- Practice makes perfect. Repetition is key. Repetition allows us to engrained in our brain neural pathways. That goes for many things in life, if you want to learn a new skill or if you want to become a better writer or if you want to learn to meditate, its practice. Author, Malcolm Gladwell in his book Outliers, states that 10 000 hours of practice can turn anyone into an expert. I am not sure of that number, but I sure know that the more you practice, the better you get at golf or at anything else you set your mind to in life.
- Nobody really cares about your score. That is so true. But somehow if we play with someone we don’t know, we often tend to get all nervous, “what will they think of me”, guess what, at the end of the day, nobody really cares about your score, only you. What they do care about is that you are a nice person, made them feel good, were positive and encouraging and were pleasant to be around. That also applies to life, people don’t really care about “your score”, they care about how you make them feel.
- Don’t be too hard on yourself. You are going to have bad games, bad scores, bad holes, but I think at the end of the day, you can’t be too hard on yourself. Not to say you should not push yourself but be but what’s the point of living in the past and hammering yourself with “oh I should have done this and this”. As the saying goes, do your best and forget the rest.
- Know when to rest. That goes with everything in life, but if you go play golf and you’re not feeling like it, you are tired or are preoccupied, and I’ve experienced it, you are most likely not going to play well because your head will not be in the game, literally. So sometimes it is better to stay home to rest and recharge and go golfing when you are fully rested and present. This can apply to a lot of situations in life that we say yes to a task or event we attend when we did not feel like it. Sometimes knowing when to say no, to rest and recharge is a much better choice.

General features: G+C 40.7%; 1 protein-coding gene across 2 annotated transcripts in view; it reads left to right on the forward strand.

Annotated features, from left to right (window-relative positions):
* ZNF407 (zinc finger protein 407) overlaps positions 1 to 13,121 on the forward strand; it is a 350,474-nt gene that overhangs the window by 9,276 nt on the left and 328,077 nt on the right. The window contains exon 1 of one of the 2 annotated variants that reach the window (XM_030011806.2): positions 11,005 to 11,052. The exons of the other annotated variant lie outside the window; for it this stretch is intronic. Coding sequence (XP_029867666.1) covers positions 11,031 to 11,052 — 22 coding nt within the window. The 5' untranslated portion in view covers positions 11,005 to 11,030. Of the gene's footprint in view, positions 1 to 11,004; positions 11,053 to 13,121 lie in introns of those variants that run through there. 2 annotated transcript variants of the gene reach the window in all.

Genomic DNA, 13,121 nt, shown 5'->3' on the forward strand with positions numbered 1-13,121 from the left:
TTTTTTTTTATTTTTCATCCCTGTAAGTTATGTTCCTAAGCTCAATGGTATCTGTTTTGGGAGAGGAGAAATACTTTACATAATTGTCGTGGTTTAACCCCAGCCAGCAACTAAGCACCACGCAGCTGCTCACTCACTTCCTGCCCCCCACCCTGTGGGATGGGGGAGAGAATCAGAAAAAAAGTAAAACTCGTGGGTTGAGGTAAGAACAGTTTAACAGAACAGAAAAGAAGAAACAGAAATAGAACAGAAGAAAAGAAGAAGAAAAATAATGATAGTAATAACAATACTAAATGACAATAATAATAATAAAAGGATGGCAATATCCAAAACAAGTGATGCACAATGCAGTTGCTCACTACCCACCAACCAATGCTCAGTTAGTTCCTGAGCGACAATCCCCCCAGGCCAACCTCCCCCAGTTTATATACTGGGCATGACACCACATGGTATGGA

- Keep good company. You don’t want to play with someone who is too negative or hard on themselves. Typically, people are not negative with others on the golf course but still, being around negative people can rub off on you. You want to be around someone who is encouraging but also honest. If you just shank a shot in the woods, you wouldn’t want someone to say: “nice shot!” A more realistic comment would be: “it might still be okay to play, let’s go see where you are.” In golf, a lot like in life, when we make a mistake, the last thing we need to hear is advice after the fact telling us what we did right and wrong. The right company will know what to say and when to be silent.
Although I never thought it would, playing golf has truly taught me many lessons that have spilled over into other areas of my life and I am so grateful for it!!
Do you play golf or another sport? What has it taught you? Leave a comment below!